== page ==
Millennium Post

GERMAGEDDON!

GERMAGEDDON!
It’s futile to use adjectives to describe 9 July night. We all saw it. Many with teary eyes, many others with mouthful cheers as Brazil suffered the biggest defeat in its footballing history, falling 1-7 to Germany in the first World Cup semifinal at the Mineirao Stadium, Belo Horizonte, the same venue where it last lost a competitive match on home soil 38 years back, against Peru in the 1975 Copa America semifinal first-leg.

The Germans’ butchery of a Neymar-less well-below average Brazil side once again points ruthlessly to the fact that it’s high time the Selecao get rid of the pragmatism which has been long stifling their game. It’s also ironic that Brazil, dreaming of a Hexa WC title, ended conceding a Hepta! The previous biggest margin by which they went down to Germany was a 0-2 friendly defeat in 1986.
But no emotion or excuse could take away from Germany the credit of playing far superior football at the mecca of soccer. Arguably the most consistent team in Fifa World Cups post 1970, Germany deserve to be a kissing distance away from the Cup.

While Brazil sorely missed Neymar, the only player still capable of adding momentary zing to this lacklustre side, Germany indeed played like a team. Taking control of the game within the initial few minutes, the Germans displayed extraordinary coordination, backed by lightning speed and pinpoint passing, which left the hosts wanting for the entire remaining duration of the match. Brazil were simply no match. In fact watching Germany in full-flow often reminded the flair and exuberance which were once thought monopolies of few Latin American sides.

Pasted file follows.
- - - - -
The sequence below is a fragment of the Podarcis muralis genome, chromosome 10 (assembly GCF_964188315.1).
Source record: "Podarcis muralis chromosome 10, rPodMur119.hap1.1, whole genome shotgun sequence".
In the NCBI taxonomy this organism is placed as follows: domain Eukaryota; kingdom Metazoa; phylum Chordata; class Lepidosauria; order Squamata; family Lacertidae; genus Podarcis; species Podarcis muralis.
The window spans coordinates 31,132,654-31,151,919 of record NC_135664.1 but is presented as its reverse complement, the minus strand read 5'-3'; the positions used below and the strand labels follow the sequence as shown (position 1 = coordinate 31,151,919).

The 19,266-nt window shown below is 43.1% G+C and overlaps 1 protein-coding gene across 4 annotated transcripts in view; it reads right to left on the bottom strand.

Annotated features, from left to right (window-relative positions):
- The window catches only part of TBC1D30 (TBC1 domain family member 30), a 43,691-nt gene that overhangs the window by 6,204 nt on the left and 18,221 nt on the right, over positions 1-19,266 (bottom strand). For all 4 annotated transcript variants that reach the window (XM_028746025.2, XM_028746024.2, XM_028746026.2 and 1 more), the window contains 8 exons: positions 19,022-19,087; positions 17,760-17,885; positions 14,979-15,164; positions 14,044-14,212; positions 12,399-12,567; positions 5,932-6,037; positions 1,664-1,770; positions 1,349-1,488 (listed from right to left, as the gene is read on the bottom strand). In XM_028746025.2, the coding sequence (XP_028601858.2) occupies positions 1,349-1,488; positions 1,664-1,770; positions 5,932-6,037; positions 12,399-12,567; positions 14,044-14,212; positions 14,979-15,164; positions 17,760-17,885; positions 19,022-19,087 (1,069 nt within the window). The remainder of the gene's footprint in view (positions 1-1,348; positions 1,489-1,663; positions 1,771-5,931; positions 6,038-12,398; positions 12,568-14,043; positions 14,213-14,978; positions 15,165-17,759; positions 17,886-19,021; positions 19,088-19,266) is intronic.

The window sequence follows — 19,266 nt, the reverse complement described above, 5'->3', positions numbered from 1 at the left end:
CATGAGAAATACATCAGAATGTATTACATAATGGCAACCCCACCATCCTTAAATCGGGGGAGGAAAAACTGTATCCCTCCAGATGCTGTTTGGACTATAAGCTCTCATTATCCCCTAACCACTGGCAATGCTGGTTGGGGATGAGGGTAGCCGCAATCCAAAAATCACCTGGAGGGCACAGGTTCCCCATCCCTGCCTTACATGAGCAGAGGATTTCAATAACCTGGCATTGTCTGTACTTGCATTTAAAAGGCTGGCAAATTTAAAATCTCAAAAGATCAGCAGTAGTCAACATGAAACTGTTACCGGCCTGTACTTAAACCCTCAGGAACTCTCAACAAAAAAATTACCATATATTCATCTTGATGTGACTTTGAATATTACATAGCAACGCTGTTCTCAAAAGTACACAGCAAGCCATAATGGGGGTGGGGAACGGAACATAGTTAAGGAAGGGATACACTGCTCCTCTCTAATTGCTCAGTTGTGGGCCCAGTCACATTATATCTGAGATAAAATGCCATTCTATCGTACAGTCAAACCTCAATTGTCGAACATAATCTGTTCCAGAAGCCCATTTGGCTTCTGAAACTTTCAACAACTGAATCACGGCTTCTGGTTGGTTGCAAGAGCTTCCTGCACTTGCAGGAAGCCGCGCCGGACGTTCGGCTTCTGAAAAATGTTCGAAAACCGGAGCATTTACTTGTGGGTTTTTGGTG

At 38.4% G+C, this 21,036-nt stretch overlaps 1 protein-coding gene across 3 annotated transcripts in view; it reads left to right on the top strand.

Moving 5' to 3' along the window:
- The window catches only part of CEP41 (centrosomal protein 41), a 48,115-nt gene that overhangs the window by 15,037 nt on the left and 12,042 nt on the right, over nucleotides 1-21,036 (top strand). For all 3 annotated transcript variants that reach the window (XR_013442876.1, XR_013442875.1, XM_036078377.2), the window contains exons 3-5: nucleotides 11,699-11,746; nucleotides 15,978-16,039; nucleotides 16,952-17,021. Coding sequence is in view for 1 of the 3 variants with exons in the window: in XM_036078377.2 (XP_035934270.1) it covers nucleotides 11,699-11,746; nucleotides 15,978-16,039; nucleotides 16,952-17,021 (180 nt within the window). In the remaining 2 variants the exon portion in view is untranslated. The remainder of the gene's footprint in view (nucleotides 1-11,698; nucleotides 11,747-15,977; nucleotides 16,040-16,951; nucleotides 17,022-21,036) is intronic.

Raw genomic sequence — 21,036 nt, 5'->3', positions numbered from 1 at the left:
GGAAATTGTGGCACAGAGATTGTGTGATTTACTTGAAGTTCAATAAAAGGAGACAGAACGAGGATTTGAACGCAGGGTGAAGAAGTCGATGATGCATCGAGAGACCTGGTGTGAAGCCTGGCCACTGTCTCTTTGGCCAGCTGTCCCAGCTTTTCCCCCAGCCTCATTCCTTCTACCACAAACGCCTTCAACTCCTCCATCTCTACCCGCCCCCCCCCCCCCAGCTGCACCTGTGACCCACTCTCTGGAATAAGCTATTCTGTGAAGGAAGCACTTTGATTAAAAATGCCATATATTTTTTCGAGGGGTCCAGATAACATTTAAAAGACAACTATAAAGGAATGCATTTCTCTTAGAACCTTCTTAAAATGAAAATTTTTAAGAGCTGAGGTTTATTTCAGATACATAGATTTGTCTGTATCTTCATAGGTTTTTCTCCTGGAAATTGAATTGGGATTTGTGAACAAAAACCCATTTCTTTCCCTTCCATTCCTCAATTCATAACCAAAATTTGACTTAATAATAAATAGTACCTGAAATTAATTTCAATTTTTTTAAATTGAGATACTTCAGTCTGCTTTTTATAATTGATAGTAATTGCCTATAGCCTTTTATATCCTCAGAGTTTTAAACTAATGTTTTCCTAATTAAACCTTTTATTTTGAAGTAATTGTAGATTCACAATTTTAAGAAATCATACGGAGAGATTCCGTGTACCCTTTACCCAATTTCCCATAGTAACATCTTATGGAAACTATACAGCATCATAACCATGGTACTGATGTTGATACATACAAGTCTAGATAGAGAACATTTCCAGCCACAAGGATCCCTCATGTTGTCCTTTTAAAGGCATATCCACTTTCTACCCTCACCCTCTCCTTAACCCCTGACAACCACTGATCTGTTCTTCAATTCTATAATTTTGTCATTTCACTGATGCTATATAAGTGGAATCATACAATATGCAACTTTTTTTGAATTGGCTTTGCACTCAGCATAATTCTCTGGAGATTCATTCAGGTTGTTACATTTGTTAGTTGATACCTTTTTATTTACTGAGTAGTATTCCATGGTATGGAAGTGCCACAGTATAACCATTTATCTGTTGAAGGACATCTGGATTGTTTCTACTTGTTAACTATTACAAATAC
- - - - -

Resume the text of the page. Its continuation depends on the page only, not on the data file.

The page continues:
Thomas Mueller opened scoring in the 11th minute before goals from Miroslav Klose (23rd), Toni Kroos (24th and 26th), Sami Khedira (29th) and Andre Schuerrle (69th and 79th) shattered the sea of heartbroken yellow clad Selecao fans. Oscar scored the consolation goal for Brazil in the 90th minute but it was all over by the 29th minute in the first half. Germany will now face either the Netherlands or Argentina in Sunday’s final in Rio de Janeiro’s Maracana Stadium.

The collective psyche of Brazillians has been living under the shadow of the ‘national tragedy’ of ‘Maracanazo’ – the 1-2 defeat against Uruguay in the 1950 World Cup final at the iconic Maracana.
In the buildup to the present edition of the WC, Brazil’s second as hosts, it didn’t look like the present team will have to tackle similar pressure. Since 1950, Brazil have won the World Cup a record five teams, so the stakes couldn’t have been as high. But the marauding at Mineirao will arguably now go down as Brazil’s most crushing defeat in the history of the tournament.
Aritra Mukhopadhyay

Aritra Mukhopadhyay

Our contributor helps bringing the latest updates to you


Share it
Top